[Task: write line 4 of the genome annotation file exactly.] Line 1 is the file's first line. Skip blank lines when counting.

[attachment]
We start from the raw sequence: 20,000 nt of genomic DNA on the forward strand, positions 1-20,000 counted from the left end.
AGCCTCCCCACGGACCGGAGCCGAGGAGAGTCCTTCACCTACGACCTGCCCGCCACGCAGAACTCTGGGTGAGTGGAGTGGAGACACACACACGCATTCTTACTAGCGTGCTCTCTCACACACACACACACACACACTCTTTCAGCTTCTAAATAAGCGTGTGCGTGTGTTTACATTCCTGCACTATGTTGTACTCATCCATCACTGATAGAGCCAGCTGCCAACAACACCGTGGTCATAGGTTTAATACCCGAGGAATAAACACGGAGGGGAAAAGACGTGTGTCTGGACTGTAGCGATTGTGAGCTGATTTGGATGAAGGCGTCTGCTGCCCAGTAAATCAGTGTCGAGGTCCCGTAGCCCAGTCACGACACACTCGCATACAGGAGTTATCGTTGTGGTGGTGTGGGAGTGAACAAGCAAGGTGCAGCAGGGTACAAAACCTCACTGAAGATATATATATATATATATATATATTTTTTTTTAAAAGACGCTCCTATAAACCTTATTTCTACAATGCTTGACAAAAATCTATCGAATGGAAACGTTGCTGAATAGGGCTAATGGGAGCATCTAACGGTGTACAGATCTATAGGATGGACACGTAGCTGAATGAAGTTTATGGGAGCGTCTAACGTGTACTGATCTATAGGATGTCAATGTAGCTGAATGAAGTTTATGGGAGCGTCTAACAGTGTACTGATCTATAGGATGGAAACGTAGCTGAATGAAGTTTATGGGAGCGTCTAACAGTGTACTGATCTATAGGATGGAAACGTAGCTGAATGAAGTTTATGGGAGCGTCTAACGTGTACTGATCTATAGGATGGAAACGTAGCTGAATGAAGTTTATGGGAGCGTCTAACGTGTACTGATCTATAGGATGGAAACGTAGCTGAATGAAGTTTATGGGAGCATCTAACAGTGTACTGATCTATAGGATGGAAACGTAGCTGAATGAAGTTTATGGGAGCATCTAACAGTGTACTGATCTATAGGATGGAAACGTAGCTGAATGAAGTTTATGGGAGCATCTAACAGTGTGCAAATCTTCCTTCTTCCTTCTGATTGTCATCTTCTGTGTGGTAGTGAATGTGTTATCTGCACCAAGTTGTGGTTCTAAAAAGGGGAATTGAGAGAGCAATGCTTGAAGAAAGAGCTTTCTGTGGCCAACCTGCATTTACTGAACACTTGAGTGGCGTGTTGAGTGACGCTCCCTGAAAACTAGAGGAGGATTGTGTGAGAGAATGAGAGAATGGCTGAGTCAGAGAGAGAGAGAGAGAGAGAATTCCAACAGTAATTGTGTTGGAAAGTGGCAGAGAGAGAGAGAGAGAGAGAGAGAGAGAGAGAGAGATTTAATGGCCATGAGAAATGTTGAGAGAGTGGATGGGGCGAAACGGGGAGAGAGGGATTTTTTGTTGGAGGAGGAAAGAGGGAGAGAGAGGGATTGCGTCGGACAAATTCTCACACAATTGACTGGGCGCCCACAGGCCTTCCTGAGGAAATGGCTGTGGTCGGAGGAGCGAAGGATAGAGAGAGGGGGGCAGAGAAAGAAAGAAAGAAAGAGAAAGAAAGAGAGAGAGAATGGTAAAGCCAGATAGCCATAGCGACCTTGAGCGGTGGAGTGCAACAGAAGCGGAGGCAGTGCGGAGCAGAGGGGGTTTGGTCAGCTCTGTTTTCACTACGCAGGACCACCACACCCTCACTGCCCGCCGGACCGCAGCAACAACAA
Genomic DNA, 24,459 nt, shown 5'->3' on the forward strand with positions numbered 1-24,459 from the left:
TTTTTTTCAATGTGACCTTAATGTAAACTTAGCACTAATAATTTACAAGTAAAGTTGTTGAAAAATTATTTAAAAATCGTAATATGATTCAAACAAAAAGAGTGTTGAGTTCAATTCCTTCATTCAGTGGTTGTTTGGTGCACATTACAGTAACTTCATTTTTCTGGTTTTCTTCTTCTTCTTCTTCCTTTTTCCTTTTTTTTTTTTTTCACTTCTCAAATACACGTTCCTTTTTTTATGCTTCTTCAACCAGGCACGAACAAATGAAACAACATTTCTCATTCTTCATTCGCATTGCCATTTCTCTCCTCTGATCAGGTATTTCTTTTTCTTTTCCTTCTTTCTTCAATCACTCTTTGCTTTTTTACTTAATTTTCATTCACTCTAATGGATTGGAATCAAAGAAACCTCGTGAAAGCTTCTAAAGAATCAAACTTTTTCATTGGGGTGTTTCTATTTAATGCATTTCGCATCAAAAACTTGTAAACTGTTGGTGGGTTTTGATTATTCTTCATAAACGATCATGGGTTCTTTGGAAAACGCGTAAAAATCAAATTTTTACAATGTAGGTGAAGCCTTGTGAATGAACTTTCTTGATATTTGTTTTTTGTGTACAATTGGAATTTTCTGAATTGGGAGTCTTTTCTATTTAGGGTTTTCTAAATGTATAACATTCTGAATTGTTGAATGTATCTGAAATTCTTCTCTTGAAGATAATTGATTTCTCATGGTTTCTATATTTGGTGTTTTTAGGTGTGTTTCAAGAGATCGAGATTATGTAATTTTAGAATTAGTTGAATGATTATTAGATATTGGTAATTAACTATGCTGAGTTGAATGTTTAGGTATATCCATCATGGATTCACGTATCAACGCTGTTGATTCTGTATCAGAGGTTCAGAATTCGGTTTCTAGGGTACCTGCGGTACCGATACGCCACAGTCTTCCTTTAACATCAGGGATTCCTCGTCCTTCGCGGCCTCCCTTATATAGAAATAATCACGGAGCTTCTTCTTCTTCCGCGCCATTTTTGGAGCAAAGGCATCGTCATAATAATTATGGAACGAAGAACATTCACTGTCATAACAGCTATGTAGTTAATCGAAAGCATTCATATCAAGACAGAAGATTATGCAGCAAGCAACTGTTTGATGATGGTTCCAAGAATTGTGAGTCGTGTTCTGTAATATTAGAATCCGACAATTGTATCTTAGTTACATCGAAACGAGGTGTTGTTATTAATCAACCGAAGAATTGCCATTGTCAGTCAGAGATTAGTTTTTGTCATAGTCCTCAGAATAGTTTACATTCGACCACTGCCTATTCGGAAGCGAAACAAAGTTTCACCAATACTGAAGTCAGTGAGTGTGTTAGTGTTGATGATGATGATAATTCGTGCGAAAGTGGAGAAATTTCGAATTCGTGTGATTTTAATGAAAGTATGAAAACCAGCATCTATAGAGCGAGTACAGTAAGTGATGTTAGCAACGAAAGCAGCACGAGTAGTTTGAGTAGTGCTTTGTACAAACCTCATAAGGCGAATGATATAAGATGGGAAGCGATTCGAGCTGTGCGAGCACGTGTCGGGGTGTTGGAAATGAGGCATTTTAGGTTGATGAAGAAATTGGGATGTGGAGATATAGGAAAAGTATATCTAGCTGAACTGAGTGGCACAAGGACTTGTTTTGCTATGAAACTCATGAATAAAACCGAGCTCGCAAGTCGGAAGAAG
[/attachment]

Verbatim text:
TTTTTTTCAATGTGACCTTAATGTAAACTTAGCACTAATAATTTACAAGTAAAGTTGTTGAAAAATTATTTAAAAATCGTAATATGATTCAAACAAAAAGAGTGTTGAGTTCAATTCCTTCATTCAGTGGTTGTTTGGTGCACATTACAGTAACTTCATTTTTCTGGTTTTCTTCTTCTTCTTCTTCCTTTTTCCTTTTTTTTTTTTTTCACTTCTCAAATACACGTTCCTTTTTTTATGCTTCTTCAACCAGGCACGAACAAATGAAACAACATTTCTCATTCTTCATTCGCATTGCCATTTCTCTCCTCTGATCAGGTATTTCTTTTTCTTTTCCTTCTTTCTTCAATCACTCTTTGCTTTTTTACTTAATTTTCATTCACTCTAATGGATTGGAATCAAAGAAACCTCGTGAAAGCTTCTAAAGAATCAAACTTTTTCATTGGGGTGTTTCTATTTAATGCATTTCGCATCAAAAACTTGTAAACTGTTGGTGGGTTTTGATTATTCTTCATAAACGATCATGGGTTCTTTGGAAAACGCGTAAAAATCAAATTTTTACAATGTAGGTGAAGCCTTGTGAATGAACTTTCTTGATATTTGTTTTTTGTGTACAATTGGAATTTTCTGAATTGGGAGTCTTTTCTATTTAGGGTTTTCTAAATGTATAACATTCTGAATTGTTGAATGTATCTGAAATTCTTCTCTTGAAGATAATTGATTTCTCATGGTTTCTATATTTGGTGTTTTTAGGTGTGTTTCAAGAGATCGAGATTATGTAATTTTAGAATTAGTTGAATGATTATTAGATATTGGTAATTAACTATGCTGAGTTGAATGTTTAGGTATATCCATCATGGATTCACGTATCAACGCTGTTGATTCTGTATCAGAGGTTCAGAATTCGGTTTCTAGGGTACCTGCGGTACCGATACGCCACAGTCTTCCTTTAACATCAGGGATTCCTCGTCCTTCGCGGCCTCCCTTATATAGAAATAATCACGGAGCTTCTTCTTCTTCCGCGCCATTTTTGGAGCAAAGGCATCGTCATAATAATTATGGAACGAAGAACATTCACTGTCATAACAGCTATGTAGTTAATCGAAAGCATTCATATCAAGACAGAAGATTATGCAGCAAGCAACTGTTTGATGATGGTTCCAAGAATTGTGAGTCGTGTTCTGTAATATTAGAATCCGACAATTGTATCTTAGTTACATCGAAACGAGGTGTTGTTATTAATCAACCGAAGAATTGCCATTGTCAGTCAGAGATTAGTTTTTGTCATAGTCCTCAGAATAGTTTACATTCGACCACTGCCTATTCGGAAGCGAAACAAAGTTTCACCAATACTGAAGTCAGTGAGTGTGTTAGTGTTGATGATGATGATAATTCGTGCGAAAGTGGAGAAATTTCGAATTCGTGTGATTTTAATGAAAGTATGAAAACCAGCATCTATAGAGCGAGTACAGTAAGTGATGTTAGCAACGAAAGCAGCACGAGTAGTTTGAGTAGTGCTTTGTACAAACCTCATAAGGCGAATGATATAAGATGGGAAGCGATTCGAGCTGTGCGAGCACGTGTCGGGGTGTTGGAAATGAGGCATTTTAGGTTGATGAAGAAATTGGGATGTGGAGATATAGGAAAAGTATATCTAGCTGAACTGAGTGGCACAAGGACTTGTTTTGCTATGAAACTCATGAATAAAACCGAGCTCGCAAGTCGGAAGAAG